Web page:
Even as riots in Ferguson, Missouri continue despite a curfew imposed by the governor, it is becoming apparent that they aren’t the only ones riled up by the shooting of Michael Brown.

Whatever is decided about this case, one thing is certain—race is always brought up.

Does race even matter? It SHOULDN’T matter under the law. Yes, innocent people of all races (and animals) are unjustly killed or injured by cops. However, that doesn’t answer the question: Is police brutality actually just a race problem?

Information reporting police brutality cases by race is sparse or not existent, but the Cato Institute does keep a database of police brutality. USA Today also reported that there is some information available, however it may not be useful:

While the racial analysis is striking, the database it’s based on has been long considered flawed and largely incomplete. The killings are self-reported by law enforcement and not all police departments participate so the database undercounts the actual number of deaths. Plus, the numbers are not audited after they are submitted to the FBI and the statistics on “justifiable” homicides have conflicted with independent measures of fatalities at the hands of police.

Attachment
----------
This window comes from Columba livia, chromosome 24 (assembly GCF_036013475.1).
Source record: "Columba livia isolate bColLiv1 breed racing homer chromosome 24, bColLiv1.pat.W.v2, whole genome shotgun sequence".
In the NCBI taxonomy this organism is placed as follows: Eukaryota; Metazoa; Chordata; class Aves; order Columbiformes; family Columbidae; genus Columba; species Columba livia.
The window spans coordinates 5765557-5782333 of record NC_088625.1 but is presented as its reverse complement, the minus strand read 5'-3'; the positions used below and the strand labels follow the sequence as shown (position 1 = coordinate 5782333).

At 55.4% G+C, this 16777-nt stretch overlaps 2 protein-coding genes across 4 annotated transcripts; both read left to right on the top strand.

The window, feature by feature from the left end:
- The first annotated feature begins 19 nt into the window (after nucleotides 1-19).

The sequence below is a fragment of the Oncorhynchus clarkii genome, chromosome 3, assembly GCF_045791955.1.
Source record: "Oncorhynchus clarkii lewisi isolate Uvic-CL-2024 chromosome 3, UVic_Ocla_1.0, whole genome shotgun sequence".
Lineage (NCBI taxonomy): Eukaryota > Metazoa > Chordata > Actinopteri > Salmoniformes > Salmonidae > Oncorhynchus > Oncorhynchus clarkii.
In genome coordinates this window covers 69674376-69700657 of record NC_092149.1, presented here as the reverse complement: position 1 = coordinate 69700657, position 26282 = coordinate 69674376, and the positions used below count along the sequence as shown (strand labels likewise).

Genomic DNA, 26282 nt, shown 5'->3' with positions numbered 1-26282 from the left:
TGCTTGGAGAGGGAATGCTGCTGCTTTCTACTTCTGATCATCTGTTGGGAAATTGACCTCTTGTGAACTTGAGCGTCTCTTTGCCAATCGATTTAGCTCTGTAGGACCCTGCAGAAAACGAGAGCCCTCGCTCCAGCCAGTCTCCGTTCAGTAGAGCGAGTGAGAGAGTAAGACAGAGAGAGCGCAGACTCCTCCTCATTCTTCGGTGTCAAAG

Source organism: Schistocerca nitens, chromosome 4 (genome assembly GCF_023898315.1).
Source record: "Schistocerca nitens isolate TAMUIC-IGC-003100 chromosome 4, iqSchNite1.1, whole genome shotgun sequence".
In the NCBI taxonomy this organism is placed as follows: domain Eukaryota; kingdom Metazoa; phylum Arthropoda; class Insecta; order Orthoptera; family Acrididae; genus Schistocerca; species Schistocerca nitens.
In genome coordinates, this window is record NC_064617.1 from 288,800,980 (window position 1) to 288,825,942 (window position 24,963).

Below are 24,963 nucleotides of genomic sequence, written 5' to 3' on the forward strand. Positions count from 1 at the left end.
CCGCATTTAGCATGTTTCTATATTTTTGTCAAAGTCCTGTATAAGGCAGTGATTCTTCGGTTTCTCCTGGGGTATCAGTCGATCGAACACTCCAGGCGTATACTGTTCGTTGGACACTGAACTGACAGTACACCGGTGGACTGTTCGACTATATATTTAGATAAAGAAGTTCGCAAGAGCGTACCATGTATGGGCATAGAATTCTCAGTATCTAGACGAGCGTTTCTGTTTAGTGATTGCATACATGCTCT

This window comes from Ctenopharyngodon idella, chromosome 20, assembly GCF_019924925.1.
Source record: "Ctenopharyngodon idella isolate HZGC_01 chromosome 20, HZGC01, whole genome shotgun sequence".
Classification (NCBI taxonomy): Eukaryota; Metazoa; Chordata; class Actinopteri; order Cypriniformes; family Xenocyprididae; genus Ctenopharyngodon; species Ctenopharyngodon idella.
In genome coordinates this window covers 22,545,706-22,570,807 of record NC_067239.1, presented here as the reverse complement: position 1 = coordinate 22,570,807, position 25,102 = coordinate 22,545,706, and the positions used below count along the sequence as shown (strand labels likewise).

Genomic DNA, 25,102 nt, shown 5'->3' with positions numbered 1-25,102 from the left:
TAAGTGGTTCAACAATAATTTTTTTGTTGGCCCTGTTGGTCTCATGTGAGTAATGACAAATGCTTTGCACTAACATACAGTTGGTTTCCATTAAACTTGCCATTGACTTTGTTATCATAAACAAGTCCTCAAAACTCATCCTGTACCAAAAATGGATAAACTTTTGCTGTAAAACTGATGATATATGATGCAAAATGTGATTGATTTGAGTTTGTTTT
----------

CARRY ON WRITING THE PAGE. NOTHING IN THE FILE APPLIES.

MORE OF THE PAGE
About 750 agencies contribute to the database, a fraction of the 17,000 law enforcement agencies in the United States.

University of South Carolina criminologist Geoff Alpert, who has long studied police use of deadly force, said the FBI’s limited database underscores a gaping hole in the nation’s understanding of how often local police take a life on America’s streets — and under what circumstances.

”There is no national database for this type of information, and that is so crazy,” said Alpert. “We’ve been trying for years, but nobody wanted to fund it and the (police) departments didn’t want it. They were concerned with their image and liability. They don’t want to bother with it.’’

The media is quick to tell us about incidents in which police officers use excessive force on unarmed blacks. But whether or not there is a high incidence of race-based police brutality, there is one thing I’m certain about—any sort of injustice by the government or some other authority towards its citizens is something that everyone should be worried about. Consider the frequency of dogs killed and remember that it’s not just blacks who are injured, unjustly prisoned and or killed by police officers.

It shouldn’t be an “us versus them” issue. Compare it to other issues where you might not fit into the demographic being oppressed, but still might be subjugated to something that could end up violating your rights. “I’m not a terrorist,” you say. Yet, the National Security Agency might be listening in on your phone calls or reading your emails. Or, “I’m not gay,” but next time it might be your civil rights voted away.